When Does a Child's Fever Warrant a Doctor's Attention?

Excellent child parenting can be difficult, especially when you are trying to make a decision about whether or not to take your kid to the pediatrician. As any parent knows, all kids get child fevers (typically the body's response to infection), but sometimes it's tough to know whether your child's fever requires you to visit a pediatrician. To help you make a well-informed decision to help you with your kid parenting skills, here are some invaluable pointers to consider.

You should take your child to the doctor or the emergency room if:


  • He or she is less than 8 weeks old and has a temperature higher than 100.4 F.
  • Your child is less than 3 months old and is not behaving as usual, is eating less, is more irritable, or has developed a skin rash or other concerning symptoms.
  • Your child is between the ages of 3 months and 36 months and has a fever greater than 102.2 F. Doctors particularly worry about high temperatures in kids within this very young age range.

What to Expect

Once you get to the doctor, or the emergency room, what should you expect? There are no pat rules that doctors follow to evaluate and treat fevers, but here are some of the common procedures that routinely occur.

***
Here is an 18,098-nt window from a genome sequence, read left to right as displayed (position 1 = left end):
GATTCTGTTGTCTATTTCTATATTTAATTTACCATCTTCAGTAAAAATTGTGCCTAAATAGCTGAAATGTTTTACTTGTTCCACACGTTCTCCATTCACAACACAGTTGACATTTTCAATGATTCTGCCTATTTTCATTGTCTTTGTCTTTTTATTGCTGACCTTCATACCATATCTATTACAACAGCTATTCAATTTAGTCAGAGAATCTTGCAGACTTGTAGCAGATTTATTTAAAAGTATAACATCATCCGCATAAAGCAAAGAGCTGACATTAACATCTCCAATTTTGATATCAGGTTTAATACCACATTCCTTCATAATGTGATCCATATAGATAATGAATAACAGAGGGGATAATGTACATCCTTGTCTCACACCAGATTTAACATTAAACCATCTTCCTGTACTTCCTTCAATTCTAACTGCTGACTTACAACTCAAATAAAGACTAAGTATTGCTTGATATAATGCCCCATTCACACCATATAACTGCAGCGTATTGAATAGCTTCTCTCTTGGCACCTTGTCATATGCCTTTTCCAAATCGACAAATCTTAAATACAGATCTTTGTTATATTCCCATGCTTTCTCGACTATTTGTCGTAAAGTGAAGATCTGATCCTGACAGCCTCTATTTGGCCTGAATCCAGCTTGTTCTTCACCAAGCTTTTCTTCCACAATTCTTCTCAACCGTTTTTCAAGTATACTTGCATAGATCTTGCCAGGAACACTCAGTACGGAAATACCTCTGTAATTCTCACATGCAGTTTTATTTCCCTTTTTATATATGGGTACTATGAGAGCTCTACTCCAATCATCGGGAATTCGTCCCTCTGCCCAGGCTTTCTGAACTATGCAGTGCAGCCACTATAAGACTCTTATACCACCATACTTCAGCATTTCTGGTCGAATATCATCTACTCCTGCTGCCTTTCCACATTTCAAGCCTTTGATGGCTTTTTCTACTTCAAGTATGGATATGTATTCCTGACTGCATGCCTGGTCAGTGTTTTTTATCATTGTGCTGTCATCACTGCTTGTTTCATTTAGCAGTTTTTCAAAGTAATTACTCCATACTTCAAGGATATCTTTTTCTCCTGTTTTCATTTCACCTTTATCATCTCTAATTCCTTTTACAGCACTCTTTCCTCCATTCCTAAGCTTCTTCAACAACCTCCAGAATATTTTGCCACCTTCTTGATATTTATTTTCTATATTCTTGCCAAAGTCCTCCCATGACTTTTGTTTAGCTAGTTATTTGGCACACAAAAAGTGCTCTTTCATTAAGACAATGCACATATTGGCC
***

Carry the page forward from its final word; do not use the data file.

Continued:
• For starters, when monitoring a fever, most physicians prefer using the rectal temperature as it most accurately reflects a child's core temperature. Armpit and oral temperature can be inaccurate.
  • Blood and urine will be checked in a child younger than 4 weeks old. Often the doctor will order an X-ray and even a spinal tap to rule out the source of infection. After an emergency-room evaluation, the child will be admitted to the hospital for observation.
  • Blood counts in children 4 weeks old to 3 months old will be checked to evaluate response to infection. The child then may be admitted to the hospital depending on whether he or she appears ill. Otherwise, a follow-up visit to the child's pediatrician is in order.
  • If your child is older than 3 months, the doctor may suggest some tests to determine what's causing the fever. Some sources are fairly easy to pinpoint, including ear infections, throat/tonsil infections and even pneumonia.

When the source of the fever is unclear, the doctor will:

  • Order a blood count to understand the extent of the infection.
  • Evaluate urine in girls under the age of 1 (because they are more prone than boys to urine infections).
  • Consider a chest X-ray to look for pneumonia, especially if the child is breathing fast or has low-oxygen saturation.
  • Order a spinal tap to rule out infection around the brain.

It's important to remember that all children get fevers, but that most fevers are not dangerous. Most are viral infections that your child will recover from. As a parent, your best line of defense is to know your child, have a healthy level of concern and maintain good communication with your pediatrician.

Neal Sikka, M.D. is an emergency physician at George Washington University in Washington, D.C. He attended medical school at Washington University School of Medicine in St. Louis.